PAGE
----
Artist John Biggers has been called, “a canvas master of the human condition.” He was born to a poor family of nine in Gastonia, North Carolina. By age 13, Biggers had lost both his father and sister to diabetes. As the youngest, Biggers and his brother were sent away to study at Lincoln Academy to release some of the burden endured by his widowed, single mother.
It was in 1941 that Biggers met his mentor, Victor Lowenfeld, a Jewish refugee from Germany, at Hampton University. Lowenfeld encouraged his students to study and paint African culture. Soon Biggers would be a part of one of the most prestigious exhibits at the Modern Museum of Art, but then he was drafted in the U.S. Navy in 1946, where he served before returning to get his PH.D. by 1954.
It was Biggers who used his experience and education to found an art department at Texas Southern University in 1949. In 1950, Biggers’ work was honored by the Houston and Dallas Museum of Art. However, he was banned from attending his own reception. But seven years later, he was granted a trip to Africa with a UNESCO fellowship, setting a precedent for other black artists. From his trip, he painted “The Web of Life in Africa” in 1962.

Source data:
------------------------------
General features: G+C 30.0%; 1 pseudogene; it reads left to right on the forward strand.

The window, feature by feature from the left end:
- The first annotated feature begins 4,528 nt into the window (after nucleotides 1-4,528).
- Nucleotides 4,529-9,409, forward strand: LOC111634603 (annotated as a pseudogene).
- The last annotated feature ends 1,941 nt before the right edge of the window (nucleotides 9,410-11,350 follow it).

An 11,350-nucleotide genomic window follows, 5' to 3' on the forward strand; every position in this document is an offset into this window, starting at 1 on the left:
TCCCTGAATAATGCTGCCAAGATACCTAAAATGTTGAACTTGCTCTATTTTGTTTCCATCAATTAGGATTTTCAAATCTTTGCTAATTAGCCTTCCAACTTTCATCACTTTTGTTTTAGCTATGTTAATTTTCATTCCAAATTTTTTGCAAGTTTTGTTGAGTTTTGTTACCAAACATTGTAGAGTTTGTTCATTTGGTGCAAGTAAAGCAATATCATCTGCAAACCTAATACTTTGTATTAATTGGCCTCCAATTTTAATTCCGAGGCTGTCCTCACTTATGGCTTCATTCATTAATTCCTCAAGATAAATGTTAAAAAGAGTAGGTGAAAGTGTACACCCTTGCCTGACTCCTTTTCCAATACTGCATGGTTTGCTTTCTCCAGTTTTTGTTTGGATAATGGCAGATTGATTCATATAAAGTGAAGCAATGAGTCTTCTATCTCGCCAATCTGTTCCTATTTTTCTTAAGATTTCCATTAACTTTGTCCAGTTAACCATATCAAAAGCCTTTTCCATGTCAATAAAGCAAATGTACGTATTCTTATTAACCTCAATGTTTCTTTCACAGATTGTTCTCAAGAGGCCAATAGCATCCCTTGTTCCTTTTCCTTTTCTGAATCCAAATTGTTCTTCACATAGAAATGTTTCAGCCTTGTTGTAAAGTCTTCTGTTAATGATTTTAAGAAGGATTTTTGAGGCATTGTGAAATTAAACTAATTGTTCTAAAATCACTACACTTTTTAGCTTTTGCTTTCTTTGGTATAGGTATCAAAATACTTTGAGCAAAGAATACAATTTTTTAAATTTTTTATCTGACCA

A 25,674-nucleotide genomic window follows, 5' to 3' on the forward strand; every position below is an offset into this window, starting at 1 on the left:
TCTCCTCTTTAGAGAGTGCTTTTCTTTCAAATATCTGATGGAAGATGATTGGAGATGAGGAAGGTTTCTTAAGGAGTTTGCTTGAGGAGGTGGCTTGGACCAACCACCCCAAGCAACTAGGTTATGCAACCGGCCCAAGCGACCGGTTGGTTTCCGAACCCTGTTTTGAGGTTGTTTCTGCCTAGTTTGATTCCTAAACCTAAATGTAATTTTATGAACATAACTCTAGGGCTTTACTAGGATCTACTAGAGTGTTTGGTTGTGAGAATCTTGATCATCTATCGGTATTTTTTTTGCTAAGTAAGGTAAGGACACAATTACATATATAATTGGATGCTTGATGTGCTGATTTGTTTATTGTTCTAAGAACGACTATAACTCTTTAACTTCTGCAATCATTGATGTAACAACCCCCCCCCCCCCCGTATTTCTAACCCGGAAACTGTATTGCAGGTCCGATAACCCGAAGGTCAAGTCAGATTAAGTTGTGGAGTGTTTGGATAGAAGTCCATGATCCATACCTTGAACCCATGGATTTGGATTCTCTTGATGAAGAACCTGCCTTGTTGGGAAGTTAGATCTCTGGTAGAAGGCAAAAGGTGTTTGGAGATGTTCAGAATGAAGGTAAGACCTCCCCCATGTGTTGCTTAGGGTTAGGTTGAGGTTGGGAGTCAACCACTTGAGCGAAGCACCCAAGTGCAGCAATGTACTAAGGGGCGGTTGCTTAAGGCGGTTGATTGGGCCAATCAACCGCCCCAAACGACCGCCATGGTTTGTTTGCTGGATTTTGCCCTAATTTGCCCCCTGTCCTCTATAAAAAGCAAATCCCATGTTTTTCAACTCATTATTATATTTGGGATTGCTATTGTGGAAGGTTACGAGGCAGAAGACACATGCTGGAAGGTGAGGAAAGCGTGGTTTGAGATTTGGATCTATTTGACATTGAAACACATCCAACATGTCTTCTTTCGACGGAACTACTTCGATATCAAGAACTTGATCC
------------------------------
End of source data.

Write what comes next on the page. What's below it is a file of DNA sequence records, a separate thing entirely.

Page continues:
Biggers’ most famous piece was called the “Upper Room,” which recreates the Last Supper in a southern shotgun house, carried by strong black women. One interpretation is that females provide the strength on which faith is based, a faith that holds African American families together. Most, if not all of his paintings, would depict black life and struggle over the decades.
John Biggers was the father of 27 public murals, several of which were painted at Texas Southern University, but have since been demolished. His work has been displayed in Houston, Dallas, Hampton University and Penn State. His painting broke one gallery’s record in 2009, selling for $216,000. John Biggers died in 2001.